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Friday, October 21, 2005

Bullying/cyberbullying: Samantha's story

When Samantha Hahn, National American Miss Teen 2005, was in 6th grade, her best friend started a mean rumor about her, circulating it through their circle of friends. Soon it seemed the whole school had turned against her - "kids in other grades, kids I'd never met before. I didn't even know who they were and they had comments about me." The abuse continued on into cyberspace, via email and IMs, and also got physical. Well into high school, Samantha experienced just about every form of bullying, but now, as she works on her B.A. and prepares for the Miss New Jersey competition, she's using her experience to educate students, parents, educators, and law-enforcement people throughout New Jersey and is starting to get speaking requests from other states. To read her story, please click to this week's issue of my newsletter.

1.6 million witches

That's one of the projected figures for this year's trick-or-treaters, courtesy of New York Times online-shopping goddess Michelle Slatalla and mother of Clementine (8), who does not plan to be a witch this year or, quite probably, any year. Clementine, who - frighteningly - has mastered the skill of one-click shopping, always chooses to be royal for Halloween, and this year to be an "Elizabeth-ian Queen" (, $42.99). Don't miss the photo with this fun piece - it illustrates that there are choices in the witch category, with "Sweet Witch" and "Pretty Princess Witch" depicted.

Thursday, October 20, 2005

'Beyond GTA': Bats not guns

Any parent curious about what the creators of Grand Theft Auto are up to these days would enjoy reading a New York Times profile of Dan Houser, 31-year-old co-founder and creative VP of Rockstar Games (who granted a rare interview). The GTA series of games has "sold more than 50 million copies since 2001, generating more than $1 billion in revenue," according to the Times. [Rockstar is about to release the sixth, "GTA: Liberty City Stories" - see "The power of games."] The new project, for Xbox and PlayStation 2, is "The Warriors," also a fighting game. It's not a first-person shooter, but it's violent, as its "Mature" (18+) rating indicates. As in the 1979 cult movie of the same name, "players portray members of a multi-racial street gang in 1970s-era New York City," ABC News reports, "armed with chains and baseball bats." Here's's review of the Xbox version . Meanwhile, the Los Angeles Times looks at the growth of advertising in videogames.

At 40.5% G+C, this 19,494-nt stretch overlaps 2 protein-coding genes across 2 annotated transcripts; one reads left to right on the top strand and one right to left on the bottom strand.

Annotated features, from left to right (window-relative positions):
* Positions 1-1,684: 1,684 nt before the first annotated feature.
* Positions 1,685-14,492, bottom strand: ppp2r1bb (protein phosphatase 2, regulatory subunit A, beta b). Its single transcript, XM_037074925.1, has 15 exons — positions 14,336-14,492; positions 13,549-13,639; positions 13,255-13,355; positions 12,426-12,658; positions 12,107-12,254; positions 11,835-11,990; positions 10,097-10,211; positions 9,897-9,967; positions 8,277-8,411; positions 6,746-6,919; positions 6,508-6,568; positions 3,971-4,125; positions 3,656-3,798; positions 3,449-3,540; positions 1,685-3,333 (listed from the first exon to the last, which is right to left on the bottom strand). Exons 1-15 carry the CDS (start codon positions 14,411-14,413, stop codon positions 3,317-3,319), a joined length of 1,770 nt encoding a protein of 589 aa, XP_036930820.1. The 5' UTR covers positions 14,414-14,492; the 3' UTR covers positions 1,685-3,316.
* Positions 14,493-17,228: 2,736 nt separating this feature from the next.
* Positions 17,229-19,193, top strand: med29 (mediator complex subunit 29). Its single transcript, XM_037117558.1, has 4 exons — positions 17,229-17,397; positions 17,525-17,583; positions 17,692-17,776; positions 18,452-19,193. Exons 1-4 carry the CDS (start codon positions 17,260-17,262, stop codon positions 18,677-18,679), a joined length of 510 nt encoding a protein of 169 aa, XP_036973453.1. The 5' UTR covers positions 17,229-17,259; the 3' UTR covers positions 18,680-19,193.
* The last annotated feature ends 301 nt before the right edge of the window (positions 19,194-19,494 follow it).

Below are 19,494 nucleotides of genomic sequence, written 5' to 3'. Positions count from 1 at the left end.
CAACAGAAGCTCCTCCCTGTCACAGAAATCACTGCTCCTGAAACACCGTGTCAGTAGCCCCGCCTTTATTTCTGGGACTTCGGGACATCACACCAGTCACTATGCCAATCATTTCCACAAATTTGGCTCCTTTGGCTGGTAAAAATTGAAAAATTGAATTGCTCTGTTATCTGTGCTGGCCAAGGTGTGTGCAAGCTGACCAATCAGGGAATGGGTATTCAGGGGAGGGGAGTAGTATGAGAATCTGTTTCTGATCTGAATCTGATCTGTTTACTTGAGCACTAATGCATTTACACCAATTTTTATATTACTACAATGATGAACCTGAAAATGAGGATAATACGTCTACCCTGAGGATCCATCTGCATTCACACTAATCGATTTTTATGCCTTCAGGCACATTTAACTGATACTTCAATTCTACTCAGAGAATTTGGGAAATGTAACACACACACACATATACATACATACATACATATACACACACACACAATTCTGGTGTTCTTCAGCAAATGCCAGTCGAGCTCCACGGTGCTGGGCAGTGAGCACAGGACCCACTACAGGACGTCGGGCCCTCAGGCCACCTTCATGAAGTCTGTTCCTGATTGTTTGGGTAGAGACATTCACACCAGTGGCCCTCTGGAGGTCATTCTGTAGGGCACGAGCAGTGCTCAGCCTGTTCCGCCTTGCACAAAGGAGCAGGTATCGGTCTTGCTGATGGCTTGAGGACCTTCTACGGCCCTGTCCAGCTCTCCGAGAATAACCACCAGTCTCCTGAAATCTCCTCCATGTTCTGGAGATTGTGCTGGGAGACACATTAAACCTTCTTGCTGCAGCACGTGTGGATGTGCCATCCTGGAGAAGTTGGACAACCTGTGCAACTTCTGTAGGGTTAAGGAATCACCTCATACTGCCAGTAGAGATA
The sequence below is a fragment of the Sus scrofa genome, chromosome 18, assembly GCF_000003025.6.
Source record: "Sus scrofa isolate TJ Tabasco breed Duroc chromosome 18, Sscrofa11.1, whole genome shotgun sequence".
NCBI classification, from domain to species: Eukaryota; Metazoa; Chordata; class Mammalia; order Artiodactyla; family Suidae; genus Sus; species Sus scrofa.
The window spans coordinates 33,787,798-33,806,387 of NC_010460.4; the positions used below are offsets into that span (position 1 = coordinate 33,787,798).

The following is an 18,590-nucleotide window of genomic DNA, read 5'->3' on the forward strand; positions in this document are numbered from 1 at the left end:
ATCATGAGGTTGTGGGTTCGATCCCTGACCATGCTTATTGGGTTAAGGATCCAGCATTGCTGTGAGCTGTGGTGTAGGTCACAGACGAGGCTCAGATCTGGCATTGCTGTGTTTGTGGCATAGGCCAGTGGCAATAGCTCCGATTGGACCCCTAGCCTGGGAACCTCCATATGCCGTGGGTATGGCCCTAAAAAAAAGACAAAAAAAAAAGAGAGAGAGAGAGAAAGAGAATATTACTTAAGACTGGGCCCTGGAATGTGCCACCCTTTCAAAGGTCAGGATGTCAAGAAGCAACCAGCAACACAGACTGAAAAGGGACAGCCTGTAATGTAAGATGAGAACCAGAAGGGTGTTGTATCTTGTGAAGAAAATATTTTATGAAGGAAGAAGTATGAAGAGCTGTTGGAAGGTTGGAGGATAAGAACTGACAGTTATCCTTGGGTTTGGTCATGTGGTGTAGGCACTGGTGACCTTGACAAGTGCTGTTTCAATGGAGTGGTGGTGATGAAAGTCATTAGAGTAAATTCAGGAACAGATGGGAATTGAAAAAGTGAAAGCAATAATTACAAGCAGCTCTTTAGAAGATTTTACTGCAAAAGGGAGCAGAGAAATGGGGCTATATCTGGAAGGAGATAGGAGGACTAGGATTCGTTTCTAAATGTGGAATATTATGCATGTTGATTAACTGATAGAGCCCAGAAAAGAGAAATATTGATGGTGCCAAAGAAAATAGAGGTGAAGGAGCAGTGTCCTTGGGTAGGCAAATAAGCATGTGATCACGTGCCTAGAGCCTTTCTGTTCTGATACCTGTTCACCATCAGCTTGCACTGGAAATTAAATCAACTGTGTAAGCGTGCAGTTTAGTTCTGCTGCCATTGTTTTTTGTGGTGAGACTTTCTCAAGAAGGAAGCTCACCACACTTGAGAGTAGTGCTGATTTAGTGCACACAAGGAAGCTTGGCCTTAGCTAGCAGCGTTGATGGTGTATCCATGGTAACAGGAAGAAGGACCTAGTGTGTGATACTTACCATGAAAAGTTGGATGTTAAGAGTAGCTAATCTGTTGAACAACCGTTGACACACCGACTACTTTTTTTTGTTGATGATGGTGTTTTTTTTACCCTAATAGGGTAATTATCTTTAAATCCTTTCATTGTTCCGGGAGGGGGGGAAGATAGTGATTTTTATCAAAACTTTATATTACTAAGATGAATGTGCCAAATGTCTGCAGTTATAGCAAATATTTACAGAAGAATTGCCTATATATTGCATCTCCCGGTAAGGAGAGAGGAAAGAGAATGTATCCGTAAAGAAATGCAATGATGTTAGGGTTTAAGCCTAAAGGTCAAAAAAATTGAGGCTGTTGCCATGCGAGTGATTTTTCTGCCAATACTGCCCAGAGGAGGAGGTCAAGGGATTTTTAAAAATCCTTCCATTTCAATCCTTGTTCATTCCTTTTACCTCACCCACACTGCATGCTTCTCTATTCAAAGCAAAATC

Wednesday, October 19, 2005

iPods, blogs: Learning tools

In Ms. Gagliolo's classroom, 5th-graders record their poems, book reports, interviews and sounds on field trips, etc. and turn them into podcasts, the Washington Post reports. Podcasts are the personal "radio shows" that more and more people are creating, that can be downloaded to an iPod or other MP3 player, and that Apple now provides for free in iTunes' podcast directory. In fact, Ms. Gagliolo's students could submit their podcasts to iTunes for the listening public! Other examples, the Post mentions: "In a private school near Detroit, middle-schoolers podcast performances of student-composed musical works. From East Oakland, Calif., high-schoolers paint an audio portrait, in English and Spanish, of their troubled community." Teachers have been doing similarly creative motivational work with classroom blogs for a while now. CNET links to some great examples and looks at some new tools that make classroom blogging a little less public, a little safer.

Toys: 'No thanks, Mom & Dad'

Reeling from kids' declining interest in toys, toymakers are moving into electronics in a big way, the New York Times reports. There's LeapFrog's TicTalk cellphone for 6+-year-olds, Disney's Mix Sticks digital music player, and Hasbro's Zoombox projector. Of course, some tweens simply go overnight from playing with Bratz dolls to playing an iPod, the Times reports, pointing to the discussion this trend is fueling among parents and child development experts. "The push to sell consumer electronics to preteens is touching off an animated debate about … whether it is wise to break down one of the last barriers between children's play and adult technology." All that technology eclipses creative play and imagination, critics say. Another big question, for toymakers, is whether children will want the kid versions of these products or just move right on to the "real" ones.